USDA released the Sunday night Crop Progress Report Monday after the close, and it was not pretty. Harvest still drags on, and rain coming into the Midwest this week will not help.
Thanksgiving will come and go with corn, and even soybeans, still in the fields.
One of the biggest traditions of my youth was that we gathered for a noon Thanksgiving dinner, and then piled on the Carhartts for one more push with the corn picker.
This was in the Dark Ages, when we thought planting corn by the end of May was OK, and picking 250 acres of corn with just a two-row corn picker was high tech! It was, if you remembered opening fields by hand and picking corn into flat wagons, then shoveling them over your head into wooden slat cribs.
I remember the first elevator, and the first time I saw silage wagons with a winch on the rear that pulled most of the corn off the wagon. Pardon me, I have slid directly into geezer mode.
The delayed harvest is the biggest reason for some volatility in the markets that set new benchmarks for the period on Monday’s trading at the Chicago Board of Trade.
December corn futures traded over $4 and January soybean futures bested $10. These are huge psychological numbers, and represent a significant bullish mood in the markets.
The move is being described as “short covering.” This means traders had sold the market short, anticipating harvest catch-up and record crops of beans and near-record crops of corn.
In fact, the market slogs on, still worried about the harvest and harvest losses of yield and quality.
The end-of-day reports would be thought to encourage the market overnight, but the big news is that it went down, with corn and beans both off nearly a nickel. The December corn is now back below $4, but the soybeans hover just above $10.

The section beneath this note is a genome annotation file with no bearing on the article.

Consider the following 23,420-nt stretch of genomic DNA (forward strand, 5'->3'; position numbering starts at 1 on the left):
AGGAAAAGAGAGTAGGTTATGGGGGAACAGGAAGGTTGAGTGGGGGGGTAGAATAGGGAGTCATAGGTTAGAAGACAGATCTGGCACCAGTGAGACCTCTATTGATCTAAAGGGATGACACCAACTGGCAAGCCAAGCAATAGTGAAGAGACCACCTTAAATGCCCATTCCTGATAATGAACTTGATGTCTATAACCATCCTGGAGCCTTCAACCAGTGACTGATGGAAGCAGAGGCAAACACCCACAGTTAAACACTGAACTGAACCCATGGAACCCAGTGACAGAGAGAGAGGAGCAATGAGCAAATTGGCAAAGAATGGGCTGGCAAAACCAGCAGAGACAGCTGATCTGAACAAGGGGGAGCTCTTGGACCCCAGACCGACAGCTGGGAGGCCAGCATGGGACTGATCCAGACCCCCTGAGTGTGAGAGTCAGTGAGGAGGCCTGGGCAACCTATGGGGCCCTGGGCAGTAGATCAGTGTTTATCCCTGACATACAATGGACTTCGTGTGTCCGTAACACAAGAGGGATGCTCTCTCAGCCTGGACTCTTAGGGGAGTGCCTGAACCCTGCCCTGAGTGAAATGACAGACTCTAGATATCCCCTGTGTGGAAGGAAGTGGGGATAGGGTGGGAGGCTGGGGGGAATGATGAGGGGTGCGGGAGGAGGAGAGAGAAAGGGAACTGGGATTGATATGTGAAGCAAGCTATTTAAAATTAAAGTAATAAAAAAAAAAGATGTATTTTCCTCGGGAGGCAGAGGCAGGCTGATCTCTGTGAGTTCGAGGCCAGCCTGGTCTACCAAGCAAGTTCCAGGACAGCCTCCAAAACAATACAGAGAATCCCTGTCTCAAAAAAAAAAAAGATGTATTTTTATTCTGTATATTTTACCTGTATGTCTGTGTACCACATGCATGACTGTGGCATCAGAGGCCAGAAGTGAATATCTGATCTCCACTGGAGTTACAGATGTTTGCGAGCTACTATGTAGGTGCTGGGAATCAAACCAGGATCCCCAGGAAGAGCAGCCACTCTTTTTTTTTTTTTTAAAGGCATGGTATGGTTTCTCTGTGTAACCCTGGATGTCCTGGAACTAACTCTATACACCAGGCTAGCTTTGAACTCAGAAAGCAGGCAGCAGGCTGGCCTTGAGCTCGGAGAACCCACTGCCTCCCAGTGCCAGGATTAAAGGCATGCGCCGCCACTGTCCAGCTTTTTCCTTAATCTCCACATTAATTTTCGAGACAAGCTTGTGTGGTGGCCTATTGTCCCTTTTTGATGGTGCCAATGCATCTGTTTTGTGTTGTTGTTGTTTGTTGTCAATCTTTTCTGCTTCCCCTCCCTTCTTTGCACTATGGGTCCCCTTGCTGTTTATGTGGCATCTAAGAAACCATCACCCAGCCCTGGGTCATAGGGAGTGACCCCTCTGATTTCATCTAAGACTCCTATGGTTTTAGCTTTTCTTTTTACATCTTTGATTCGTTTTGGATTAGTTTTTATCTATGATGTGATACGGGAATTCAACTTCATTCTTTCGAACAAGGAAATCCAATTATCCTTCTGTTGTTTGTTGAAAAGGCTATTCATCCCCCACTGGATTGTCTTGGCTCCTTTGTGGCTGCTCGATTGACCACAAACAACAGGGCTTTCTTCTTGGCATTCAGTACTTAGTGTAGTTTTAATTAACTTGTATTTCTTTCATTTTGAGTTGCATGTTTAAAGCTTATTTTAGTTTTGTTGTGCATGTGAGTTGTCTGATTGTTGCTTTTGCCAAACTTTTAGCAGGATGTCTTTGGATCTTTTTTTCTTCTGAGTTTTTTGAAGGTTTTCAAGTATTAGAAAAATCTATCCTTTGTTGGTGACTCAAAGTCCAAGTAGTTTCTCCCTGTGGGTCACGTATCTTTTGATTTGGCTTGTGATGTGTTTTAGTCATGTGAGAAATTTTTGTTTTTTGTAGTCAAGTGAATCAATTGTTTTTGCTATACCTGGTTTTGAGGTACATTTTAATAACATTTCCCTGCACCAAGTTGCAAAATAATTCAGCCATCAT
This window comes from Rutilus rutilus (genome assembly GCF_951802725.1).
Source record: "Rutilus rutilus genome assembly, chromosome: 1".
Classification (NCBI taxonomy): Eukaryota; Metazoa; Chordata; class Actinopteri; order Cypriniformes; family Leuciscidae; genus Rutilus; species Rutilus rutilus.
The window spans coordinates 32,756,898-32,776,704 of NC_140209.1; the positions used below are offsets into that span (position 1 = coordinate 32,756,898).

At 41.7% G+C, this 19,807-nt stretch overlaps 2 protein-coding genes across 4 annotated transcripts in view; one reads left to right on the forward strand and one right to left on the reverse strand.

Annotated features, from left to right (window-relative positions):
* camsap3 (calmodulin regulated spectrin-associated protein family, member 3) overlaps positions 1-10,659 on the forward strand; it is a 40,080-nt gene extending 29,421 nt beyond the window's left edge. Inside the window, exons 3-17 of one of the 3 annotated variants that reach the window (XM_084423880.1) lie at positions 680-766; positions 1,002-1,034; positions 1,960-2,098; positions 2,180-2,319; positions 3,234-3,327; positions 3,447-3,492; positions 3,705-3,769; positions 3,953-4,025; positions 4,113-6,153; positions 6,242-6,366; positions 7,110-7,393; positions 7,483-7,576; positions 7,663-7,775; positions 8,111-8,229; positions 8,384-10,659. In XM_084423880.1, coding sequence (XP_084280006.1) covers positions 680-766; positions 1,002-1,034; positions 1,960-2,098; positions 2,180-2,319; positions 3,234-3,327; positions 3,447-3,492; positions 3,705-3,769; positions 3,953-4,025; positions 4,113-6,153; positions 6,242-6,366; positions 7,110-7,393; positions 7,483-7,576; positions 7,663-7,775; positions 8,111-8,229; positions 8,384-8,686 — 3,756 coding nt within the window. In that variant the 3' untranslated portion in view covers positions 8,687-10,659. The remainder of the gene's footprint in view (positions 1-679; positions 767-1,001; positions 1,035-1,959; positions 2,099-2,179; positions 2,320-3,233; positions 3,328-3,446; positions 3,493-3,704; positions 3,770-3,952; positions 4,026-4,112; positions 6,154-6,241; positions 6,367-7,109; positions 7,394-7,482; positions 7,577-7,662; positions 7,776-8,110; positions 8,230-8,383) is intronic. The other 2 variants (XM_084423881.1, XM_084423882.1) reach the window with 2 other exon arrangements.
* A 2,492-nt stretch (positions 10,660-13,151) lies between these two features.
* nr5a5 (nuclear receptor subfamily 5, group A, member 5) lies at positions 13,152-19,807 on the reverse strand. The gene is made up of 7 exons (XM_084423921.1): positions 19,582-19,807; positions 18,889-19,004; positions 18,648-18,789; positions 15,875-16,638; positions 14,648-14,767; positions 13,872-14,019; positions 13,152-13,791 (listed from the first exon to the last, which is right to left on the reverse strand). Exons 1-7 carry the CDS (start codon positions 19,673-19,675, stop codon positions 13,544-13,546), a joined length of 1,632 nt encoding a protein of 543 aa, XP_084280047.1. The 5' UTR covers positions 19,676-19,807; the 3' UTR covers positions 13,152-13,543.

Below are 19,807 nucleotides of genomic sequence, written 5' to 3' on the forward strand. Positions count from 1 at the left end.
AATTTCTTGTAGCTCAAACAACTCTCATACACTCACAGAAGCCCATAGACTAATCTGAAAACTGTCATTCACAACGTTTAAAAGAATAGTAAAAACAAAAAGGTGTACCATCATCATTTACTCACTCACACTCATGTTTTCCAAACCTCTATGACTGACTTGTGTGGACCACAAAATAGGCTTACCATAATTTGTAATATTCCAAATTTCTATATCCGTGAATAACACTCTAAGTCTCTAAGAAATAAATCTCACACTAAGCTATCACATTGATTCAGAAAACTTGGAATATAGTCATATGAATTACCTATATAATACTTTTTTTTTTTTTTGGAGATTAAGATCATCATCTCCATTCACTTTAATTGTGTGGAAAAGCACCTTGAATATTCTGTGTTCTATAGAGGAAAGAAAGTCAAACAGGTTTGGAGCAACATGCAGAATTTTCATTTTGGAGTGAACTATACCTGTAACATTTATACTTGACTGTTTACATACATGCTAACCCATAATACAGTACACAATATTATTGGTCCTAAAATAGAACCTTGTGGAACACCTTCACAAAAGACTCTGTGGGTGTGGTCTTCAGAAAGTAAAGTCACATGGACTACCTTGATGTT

The overnight correction would reflect that the harvest progress numbers were not really as bad as what some traders feared, and that they were already “in the market.”
Looking at the reports we see that the nation as a whole is up to 54 percent planted. That is up from 37 percent, but is sadly behind the 77 percent of last year and the five-year average of 89.
Ohio has wet corn
Ohio is slightly ahead of that, but only at 58 percent. I would not have been surprised if the number was 70, with the good weather we had locally, but there are a lot of acres to go.
Our harvest is being slowed by wet corn. Farmers are reporting to me that the corn is wet enough that they can only shell for half a day before they run out of dryer capacity.
Iowa has caught up to our pace and reports have them 59 percent done, a gain of 25 percent for the week. Illinois is similar to us, at 52 percent, but gained 19 percent.
The nation’s bean harvest still lags at 89 percent, with a 96 percent average. So, this might be Turnaround Tuesday for the bulls, with the overnight pointing to lower markets.
Adding to the negative news is the CBoT deciding to put a vomitoxin specification in the corn contracts. There is so much high-vomo corn around from this delayed harvest and cool summer that the board is worried it gets delivered to Chicago.
Three years ago the board did the same thing to wheat and it contributed to a lack of convergence between cash and futures prices. Expect this to contribute to lower basis in the country.